4. It’s a really long story how I ended up in the situation but I once protested with the political opposition in Uganda against their president/dictator Yoweri Museveni (he is basically Idi Amin Lite)in Mbale, Uganda. It was awesome but extremely dangerous and probably not my brightest move. I’ve literally never felt more alive than standing with people against an oppressive power, especially as a woman. At this point in time, women in Uganda weren’t allowed to wear anything showing their knees. Gay people to be put to death just for being gay. You could be imprisoned for speaking out in favor of gay marriage. Even now, 2 years later, thinking back to that day gets my heart pumping. I remember being so angry at the injustices, I didn’t even care if I got arrested. I wanted more than anything to show my support for the oppressed and tell as many people as I could that Museveni is a delusional, pathetic excuse for a human being. I can still hear the clapping of gun shots and feel harshness of all the expired tear gas they threw. I somehow ended up in the car of the political opposition leader, so that was an incredible experience to talk to him and I’m still in touch with one of his lawyers. I highly recommend standing up for what you believe in, but maybe don’t throw yourself into situations where you might be detained in a Ugandan prison. Or maybe do. I’m just not a fan of violent protests for obvious reasons. Big fan of peaceful ones though.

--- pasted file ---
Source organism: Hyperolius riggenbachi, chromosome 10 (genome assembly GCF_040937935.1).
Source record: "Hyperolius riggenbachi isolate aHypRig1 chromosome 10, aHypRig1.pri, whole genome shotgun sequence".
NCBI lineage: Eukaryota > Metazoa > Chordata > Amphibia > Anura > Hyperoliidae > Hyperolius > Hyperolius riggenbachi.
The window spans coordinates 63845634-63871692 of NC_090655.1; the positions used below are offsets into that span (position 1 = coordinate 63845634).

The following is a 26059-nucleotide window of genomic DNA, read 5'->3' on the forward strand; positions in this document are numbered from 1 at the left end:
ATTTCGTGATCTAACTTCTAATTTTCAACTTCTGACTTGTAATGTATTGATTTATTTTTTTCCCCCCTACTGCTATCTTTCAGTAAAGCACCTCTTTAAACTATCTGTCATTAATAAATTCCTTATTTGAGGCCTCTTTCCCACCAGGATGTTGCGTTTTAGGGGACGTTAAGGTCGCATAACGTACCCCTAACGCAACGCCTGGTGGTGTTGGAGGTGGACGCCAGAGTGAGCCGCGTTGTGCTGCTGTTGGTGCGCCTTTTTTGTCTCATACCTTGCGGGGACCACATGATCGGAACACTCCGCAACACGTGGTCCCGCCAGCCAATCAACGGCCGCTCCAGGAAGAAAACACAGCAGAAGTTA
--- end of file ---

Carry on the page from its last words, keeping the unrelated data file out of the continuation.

On a less intense note, I am currently and will continue to protest Frida’s (that vegetarian restaurant on North and South). The one time I went in there the lady helping me was super rude, condescending, and unhelpful… Not going to waste my time with bad customer service and mediocre food when I can get great food and great service elsewhere.

    • Wow, that’s quite intense, Nelsy! I admire your bravery for putting yourself out there.

      As for the other kind of protest you mention, I do that too. Not for Frida’s specifically (I haven’t been there), but I try to shop at places and buy things that I want to support, and not buy things from places or companies I don’t support.